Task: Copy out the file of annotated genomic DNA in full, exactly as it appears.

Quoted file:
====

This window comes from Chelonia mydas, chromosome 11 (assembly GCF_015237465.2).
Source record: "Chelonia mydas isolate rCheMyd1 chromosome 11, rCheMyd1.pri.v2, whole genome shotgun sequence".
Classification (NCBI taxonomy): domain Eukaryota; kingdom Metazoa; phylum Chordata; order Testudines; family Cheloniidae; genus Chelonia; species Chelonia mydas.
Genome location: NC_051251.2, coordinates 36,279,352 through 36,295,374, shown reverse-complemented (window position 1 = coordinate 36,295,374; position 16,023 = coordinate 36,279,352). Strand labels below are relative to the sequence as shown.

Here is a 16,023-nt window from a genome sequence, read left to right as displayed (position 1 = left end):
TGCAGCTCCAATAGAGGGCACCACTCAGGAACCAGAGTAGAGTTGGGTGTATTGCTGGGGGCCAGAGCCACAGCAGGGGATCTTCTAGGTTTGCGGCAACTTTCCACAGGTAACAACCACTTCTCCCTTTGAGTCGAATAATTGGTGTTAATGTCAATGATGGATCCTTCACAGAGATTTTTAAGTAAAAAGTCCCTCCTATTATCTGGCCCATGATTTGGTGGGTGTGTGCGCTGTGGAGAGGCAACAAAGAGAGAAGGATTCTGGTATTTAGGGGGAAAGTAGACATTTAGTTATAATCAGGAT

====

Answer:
This window comes from Chelonia mydas, chromosome 11 (assembly GCF_015237465.2).
Source record: "Chelonia mydas isolate rCheMyd1 chromosome 11, rCheMyd1.pri.v2, whole genome shotgun sequence".
Classification (NCBI taxonomy): domain Eukaryota; kingdom Metazoa; phylum Chordata; order Testudines; family Cheloniidae; genus Chelonia; species Chelonia mydas.
Genome location: NC_051251.2, coordinates 36,279,352 through 36,295,374, shown reverse-complemented (window position 1 = coordinate 36,295,374; position 16,023 = coordinate 36,279,352). Strand labels below are relative to the sequence as shown.

Here is a 16,023-nt window from a genome sequence, read left to right as displayed (position 1 = left end):
TGCAGCTCCAATAGAGGGCACCACTCAGGAACCAGAGTAGAGTTGGGTGTATTGCTGGGGGCCAGAGCCACAGCAGGGGATCTTCTAGGTTTGCGGCAACTTTCCACAGGTAACAACCACTTCTCCCTTTGAGTCGAATAATTGGTGTTAATGTCAATGATGGATCCTTCACAGAGATTTTTAAGTAAAAAGTCCCTCCTATTATCTGGCCCATGATTTGGTGGGTGTGTGCGCTGTGGAGAGGCAACAAAGAGAGAAGGATTCTGGTATTTAGGGGGAAAGTAGACATTTAGTTATAATCAGGAT